The heterosexuality in this book is so graphic that it made an entire character out of a child born because of the sexual act that the book is about. What kinds of discussions about sex and genitalia are teachers having with minors because of this book?

Some have defended Hawthorne’s work because Hester Prynne, the main character, is being punished for being sexual, but the way she has to wear a scarlet letter on her chest every day in front of everyone in the town to signify her sexual history sounds like a bizarre straight fetish fantasy.

Moreover, even if the message is ultimately good, that’s a conversation for parents to have with their children, not schools.

The worst aspect is the connection between fashion and sex that the book glorifies. Just how many kids read this book and decide they want to wear clothes that show off their sexual conquests? How many who have never had sex before will start just so that they too can wear scarlet letters? I’d rather not think about it.

Of Mice and Men by John Steinbeck 

Now many of you may have heard of this book as the charming story of two entirely platonic friends, George and Lennie. But that’s just what the media wants you to think.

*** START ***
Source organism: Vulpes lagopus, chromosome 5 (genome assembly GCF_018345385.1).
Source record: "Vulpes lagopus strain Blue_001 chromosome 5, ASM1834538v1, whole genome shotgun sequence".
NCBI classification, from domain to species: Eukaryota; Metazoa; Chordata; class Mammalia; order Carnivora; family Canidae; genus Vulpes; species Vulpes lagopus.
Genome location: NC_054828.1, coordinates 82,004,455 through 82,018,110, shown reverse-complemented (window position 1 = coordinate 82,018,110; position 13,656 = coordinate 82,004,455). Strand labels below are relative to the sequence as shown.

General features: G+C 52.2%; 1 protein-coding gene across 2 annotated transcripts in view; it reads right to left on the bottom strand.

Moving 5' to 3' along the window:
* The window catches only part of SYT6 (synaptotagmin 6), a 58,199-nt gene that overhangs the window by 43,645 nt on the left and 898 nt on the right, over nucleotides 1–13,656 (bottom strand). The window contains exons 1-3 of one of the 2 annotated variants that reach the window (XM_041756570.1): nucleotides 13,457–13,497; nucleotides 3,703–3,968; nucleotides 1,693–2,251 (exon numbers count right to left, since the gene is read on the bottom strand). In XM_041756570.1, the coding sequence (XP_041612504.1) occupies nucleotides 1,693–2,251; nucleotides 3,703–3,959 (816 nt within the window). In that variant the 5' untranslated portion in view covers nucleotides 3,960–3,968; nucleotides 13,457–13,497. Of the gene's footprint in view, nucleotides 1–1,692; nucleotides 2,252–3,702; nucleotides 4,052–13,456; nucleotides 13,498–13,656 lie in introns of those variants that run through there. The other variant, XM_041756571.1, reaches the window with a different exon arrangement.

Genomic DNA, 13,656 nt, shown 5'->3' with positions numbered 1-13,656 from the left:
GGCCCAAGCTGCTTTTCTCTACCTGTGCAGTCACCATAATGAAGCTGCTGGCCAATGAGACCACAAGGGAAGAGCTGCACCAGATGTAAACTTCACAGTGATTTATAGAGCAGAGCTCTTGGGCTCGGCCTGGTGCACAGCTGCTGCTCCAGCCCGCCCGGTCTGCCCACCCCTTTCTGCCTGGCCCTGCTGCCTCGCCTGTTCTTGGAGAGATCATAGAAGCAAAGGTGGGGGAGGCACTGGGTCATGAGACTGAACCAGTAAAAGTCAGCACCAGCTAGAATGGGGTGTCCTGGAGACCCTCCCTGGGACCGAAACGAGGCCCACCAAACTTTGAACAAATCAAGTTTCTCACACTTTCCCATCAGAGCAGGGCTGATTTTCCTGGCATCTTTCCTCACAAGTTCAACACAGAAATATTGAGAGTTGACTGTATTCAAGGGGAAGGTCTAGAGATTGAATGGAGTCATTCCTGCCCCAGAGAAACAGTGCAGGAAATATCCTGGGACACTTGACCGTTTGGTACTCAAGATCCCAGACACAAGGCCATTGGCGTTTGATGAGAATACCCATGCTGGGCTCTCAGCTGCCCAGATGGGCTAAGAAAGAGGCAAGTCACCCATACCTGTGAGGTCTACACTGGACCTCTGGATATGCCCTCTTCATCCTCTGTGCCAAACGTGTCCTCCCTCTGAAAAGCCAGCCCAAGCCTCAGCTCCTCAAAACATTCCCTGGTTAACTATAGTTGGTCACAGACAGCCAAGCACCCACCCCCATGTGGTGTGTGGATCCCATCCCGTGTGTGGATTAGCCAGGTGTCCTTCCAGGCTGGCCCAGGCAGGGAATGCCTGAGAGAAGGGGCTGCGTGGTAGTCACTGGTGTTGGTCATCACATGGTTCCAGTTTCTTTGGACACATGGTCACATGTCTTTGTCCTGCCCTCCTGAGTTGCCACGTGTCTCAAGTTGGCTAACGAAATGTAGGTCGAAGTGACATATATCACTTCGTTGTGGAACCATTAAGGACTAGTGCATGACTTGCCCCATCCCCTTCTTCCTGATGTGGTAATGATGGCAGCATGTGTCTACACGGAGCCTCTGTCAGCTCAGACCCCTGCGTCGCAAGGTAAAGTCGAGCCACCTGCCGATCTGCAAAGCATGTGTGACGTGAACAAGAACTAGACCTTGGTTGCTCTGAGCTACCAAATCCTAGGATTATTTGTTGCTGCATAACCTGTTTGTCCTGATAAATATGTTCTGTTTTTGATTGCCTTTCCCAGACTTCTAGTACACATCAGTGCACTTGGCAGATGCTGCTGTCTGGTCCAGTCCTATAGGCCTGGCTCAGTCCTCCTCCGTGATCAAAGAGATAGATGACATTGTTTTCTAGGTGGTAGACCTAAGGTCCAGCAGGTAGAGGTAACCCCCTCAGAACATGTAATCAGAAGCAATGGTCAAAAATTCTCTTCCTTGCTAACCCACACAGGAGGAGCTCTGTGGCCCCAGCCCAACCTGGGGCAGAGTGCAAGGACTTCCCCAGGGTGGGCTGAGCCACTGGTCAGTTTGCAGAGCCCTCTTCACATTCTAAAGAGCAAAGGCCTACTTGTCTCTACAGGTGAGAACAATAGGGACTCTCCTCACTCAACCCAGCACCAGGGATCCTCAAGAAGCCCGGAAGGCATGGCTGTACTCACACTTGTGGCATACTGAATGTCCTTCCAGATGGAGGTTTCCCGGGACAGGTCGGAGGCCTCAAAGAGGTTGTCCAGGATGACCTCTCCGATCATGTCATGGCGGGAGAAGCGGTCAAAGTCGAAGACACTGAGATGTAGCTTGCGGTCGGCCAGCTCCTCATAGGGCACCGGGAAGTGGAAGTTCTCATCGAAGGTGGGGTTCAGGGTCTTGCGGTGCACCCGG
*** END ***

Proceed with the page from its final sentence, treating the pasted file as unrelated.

The main female character is the wife of Curley. Curley is male. That’s right, they’re married, and we all know what married people do.

Not only that, but the characters discuss her body in sexual ways that really should be reserved for movies sold in brown paper bags.

So don’t be fooled by the cute title; schools that teach this book are trying to get your kids to read about sex.

Homer’s The Odyssey

We all know that the ancient Greeks were perverts, and this book is a favorite of people who wish we could go back to that (lack of) morality.

The entire story is about Odysseus who wants to return home to his wife (see how they always slip that in there?) Penelope, but that’s not the only heterosexual theme in this book.

The book opens with Odysseus stuck on the island that belongs to Circe, a witch who Odysseus has sex with. Repeatedly. It’s frankly alarming that children are reading about Orgy Island in school. There’s also a part about sirens that I can’t even describe here due to the public, group nature of that sexually charged scene.